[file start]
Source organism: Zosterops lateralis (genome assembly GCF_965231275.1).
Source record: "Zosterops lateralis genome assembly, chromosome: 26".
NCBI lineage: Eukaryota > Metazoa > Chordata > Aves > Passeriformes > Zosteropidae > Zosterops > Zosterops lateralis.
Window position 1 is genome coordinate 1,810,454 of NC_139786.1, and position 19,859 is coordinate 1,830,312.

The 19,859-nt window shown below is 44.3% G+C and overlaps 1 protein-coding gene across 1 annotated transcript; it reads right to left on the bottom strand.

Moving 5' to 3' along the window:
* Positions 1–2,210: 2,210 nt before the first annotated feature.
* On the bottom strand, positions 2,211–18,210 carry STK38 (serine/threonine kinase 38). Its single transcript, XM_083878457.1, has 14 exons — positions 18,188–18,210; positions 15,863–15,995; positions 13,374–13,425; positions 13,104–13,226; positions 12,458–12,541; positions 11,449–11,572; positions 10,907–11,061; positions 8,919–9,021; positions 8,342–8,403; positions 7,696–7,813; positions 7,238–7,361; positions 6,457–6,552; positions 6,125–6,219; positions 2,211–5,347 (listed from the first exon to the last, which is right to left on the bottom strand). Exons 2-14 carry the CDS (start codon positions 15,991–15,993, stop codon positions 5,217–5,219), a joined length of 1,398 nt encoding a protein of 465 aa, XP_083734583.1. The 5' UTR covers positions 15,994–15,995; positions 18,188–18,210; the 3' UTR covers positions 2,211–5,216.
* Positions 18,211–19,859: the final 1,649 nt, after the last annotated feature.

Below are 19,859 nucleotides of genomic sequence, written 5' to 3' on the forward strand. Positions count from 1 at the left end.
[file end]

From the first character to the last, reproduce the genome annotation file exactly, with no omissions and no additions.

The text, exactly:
Source organism: Zosterops lateralis (genome assembly GCF_965231275.1).
Source record: "Zosterops lateralis genome assembly, chromosome: 26".
NCBI lineage: Eukaryota > Metazoa > Chordata > Aves > Passeriformes > Zosteropidae > Zosterops > Zosterops lateralis.
Window position 1 is genome coordinate 1,810,454 of NC_139786.1, and position 19,859 is coordinate 1,830,312.

The 19,859-nt window shown below is 44.3% G+C and overlaps 1 protein-coding gene across 1 annotated transcript; it reads right to left on the bottom strand.

Moving 5' to 3' along the window:
* Positions 1–2,210: 2,210 nt before the first annotated feature.
* On the bottom strand, positions 2,211–18,210 carry STK38 (serine/threonine kinase 38). Its single transcript, XM_083878457.1, has 14 exons — positions 18,188–18,210; positions 15,863–15,995; positions 13,374–13,425; positions 13,104–13,226; positions 12,458–12,541; positions 11,449–11,572; positions 10,907–11,061; positions 8,919–9,021; positions 8,342–8,403; positions 7,696–7,813; positions 7,238–7,361; positions 6,457–6,552; positions 6,125–6,219; positions 2,211–5,347 (listed from the first exon to the last, which is right to left on the bottom strand). Exons 2-14 carry the CDS (start codon positions 15,991–15,993, stop codon positions 5,217–5,219), a joined length of 1,398 nt encoding a protein of 465 aa, XP_083734583.1. The 5' UTR covers positions 15,994–15,995; positions 18,188–18,210; the 3' UTR covers positions 2,211–5,216.
* Positions 18,211–19,859: the final 1,649 nt, after the last annotated feature.

Below are 19,859 nucleotides of genomic sequence, written 5' to 3' on the forward strand. Positions count from 1 at the left end.